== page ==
BY CHIOMA OBINNA

Not everyone has experienced being hurt emotionally but most people have been hurt physically. For Johnson Ade, 33, nothing in this world hurts like being rejected by a loved one. To him, it is more than just a figure of speech. Call it heart break or otherwise, Johnson, say being rejected is not in any way better than when you are hu

To the brain the pain of rejection really hurts

rt physically. “I almost killed my self when my partner after five years decided to call it quit. The pain was terrible. It took the grace of God for me to survive it” Johnson’s views about emotional pain may not be far from the truth as a new study has suggested that physical pain and the pain of rejection may hurt in the same way.

Researchers found that physical pain and intense emotional pain, such as feelings of rejection after a bad breakup of a relationship, activate the same “pain” processing pathways in the brain.

According to te researchers, the results give new meaning to the idea that social rejection ‘hurts. The researchers at the University of Michigan, further noted that on the surface, spilling a hot cup of coffee on yourself and thinking about how rejected you feel when you look at the picture of a person that you recently experienced an unwanted breakup with may seem to elicit very different types of pain. The study also found that they may be even more similar than initially thought.

Comparing painful’ situations:

The study published in the proceedings of the National Academy of Sciences recruited 40 people who experienced an unwanted romantic breakup within the past six months. Each of the participants said thinking about their breakup made them feel intensely rejected.

Using functional magnetic resonance imaging (fMRI), researchers analysed the participants’ brain activity during two “painful” situations.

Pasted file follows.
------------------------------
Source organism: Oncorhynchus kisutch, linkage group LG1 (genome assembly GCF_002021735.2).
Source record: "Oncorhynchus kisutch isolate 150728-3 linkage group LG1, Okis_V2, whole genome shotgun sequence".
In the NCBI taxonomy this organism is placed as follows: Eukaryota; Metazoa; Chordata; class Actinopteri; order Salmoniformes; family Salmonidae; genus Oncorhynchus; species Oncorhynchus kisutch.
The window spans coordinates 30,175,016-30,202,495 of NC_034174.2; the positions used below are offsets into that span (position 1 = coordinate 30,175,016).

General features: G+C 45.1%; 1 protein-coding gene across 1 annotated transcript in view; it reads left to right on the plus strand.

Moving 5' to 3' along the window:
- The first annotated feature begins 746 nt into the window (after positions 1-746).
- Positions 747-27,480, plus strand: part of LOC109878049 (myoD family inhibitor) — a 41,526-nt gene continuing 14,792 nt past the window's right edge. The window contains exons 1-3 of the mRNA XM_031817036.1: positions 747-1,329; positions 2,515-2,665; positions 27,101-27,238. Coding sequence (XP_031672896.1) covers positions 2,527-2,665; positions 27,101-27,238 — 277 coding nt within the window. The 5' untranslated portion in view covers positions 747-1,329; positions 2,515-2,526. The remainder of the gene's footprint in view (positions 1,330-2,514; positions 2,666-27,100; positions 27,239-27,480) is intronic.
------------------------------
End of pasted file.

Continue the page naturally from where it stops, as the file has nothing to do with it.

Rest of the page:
In one scenario, the participants looked at a picture of their ex-partner and thought about how they felt rejected during their breakup experience. In a different scenario, the participants experienced mild physical pain similar to holding a very hot coffee cup.

The results showed that in both situations the same regions of the brain were activated, the secondary somatosensory cortex and the dorsal posterior insula. Both of these regions have previously been implicated in physical pain processing.

“We found that powerfully inducing feelings of social rejection activate regions of the brain that are involved in physical pain sensation, which are rarely activated in neuroimaging studies of emotion. These findings are consistent with the idea that the experience of social rejection, or social loss more generally, may represent a distinct emotional experience that is uniquely associated with physical pain”.

The researchers say the results suggest that pain and social rejection may have overlapping sensory mechanisms in the brain. If confirmed by further studies, the findings may offer new insight into how social rejection may lead to various physical pain symptoms and disorders.

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